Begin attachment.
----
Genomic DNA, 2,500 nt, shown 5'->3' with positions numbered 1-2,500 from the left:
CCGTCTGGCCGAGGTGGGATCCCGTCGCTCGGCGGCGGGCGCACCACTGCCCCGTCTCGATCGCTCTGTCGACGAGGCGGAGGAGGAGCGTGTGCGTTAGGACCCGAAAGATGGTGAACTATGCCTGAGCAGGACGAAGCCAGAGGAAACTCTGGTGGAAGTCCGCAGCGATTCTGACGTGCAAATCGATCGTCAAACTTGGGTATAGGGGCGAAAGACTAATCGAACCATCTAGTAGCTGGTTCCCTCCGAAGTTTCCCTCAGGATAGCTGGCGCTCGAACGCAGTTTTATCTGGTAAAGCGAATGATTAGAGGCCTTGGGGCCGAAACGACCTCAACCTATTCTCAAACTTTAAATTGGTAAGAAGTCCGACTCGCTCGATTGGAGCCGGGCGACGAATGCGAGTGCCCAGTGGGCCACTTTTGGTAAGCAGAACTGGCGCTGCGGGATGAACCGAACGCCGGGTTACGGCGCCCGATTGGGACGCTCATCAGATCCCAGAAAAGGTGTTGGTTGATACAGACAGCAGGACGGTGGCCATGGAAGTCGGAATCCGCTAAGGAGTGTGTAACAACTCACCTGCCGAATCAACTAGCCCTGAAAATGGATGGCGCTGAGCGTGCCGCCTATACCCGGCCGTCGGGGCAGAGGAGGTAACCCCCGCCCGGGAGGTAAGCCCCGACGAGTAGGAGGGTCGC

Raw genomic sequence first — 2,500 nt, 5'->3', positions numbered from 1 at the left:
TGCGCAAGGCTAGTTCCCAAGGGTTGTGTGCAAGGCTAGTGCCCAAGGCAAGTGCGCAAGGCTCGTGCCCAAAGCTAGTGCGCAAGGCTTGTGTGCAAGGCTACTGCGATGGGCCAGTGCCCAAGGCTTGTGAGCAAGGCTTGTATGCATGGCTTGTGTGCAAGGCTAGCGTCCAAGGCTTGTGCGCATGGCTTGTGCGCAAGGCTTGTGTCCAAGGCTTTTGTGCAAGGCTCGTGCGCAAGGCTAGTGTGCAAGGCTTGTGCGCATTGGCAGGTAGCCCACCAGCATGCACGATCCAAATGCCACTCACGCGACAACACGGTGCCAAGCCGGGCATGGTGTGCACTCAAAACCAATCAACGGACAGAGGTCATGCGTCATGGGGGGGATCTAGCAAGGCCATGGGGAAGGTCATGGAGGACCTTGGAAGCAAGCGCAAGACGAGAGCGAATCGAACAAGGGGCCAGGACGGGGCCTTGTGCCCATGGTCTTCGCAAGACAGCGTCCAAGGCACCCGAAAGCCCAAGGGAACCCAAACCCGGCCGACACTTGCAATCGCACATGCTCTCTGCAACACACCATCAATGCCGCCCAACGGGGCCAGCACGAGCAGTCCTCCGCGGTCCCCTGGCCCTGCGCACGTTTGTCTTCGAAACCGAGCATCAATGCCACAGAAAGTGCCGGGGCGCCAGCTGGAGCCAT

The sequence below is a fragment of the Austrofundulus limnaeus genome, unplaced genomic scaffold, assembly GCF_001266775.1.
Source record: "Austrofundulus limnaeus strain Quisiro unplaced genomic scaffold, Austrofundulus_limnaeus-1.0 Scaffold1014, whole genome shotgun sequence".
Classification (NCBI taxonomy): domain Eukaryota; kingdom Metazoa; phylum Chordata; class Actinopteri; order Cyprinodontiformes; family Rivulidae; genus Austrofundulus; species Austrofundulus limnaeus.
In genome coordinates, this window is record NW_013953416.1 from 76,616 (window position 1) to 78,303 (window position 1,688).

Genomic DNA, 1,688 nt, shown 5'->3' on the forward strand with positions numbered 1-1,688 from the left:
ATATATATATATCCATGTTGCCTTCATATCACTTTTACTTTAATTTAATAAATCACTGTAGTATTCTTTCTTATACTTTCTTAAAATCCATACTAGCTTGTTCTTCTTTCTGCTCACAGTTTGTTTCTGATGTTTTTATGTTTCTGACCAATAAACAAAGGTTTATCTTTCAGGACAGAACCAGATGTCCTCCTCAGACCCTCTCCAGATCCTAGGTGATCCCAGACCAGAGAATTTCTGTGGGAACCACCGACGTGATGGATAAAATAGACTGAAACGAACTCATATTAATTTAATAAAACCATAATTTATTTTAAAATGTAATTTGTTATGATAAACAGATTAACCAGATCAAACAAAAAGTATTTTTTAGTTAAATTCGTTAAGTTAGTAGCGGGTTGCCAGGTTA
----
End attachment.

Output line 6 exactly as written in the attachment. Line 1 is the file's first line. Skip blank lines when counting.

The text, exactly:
Source record: "Austrofundulus limnaeus strain Quisiro unplaced genomic scaffold, Austrofundulus_limnaeus-1.0 Scaffold1014, whole genome shotgun sequence".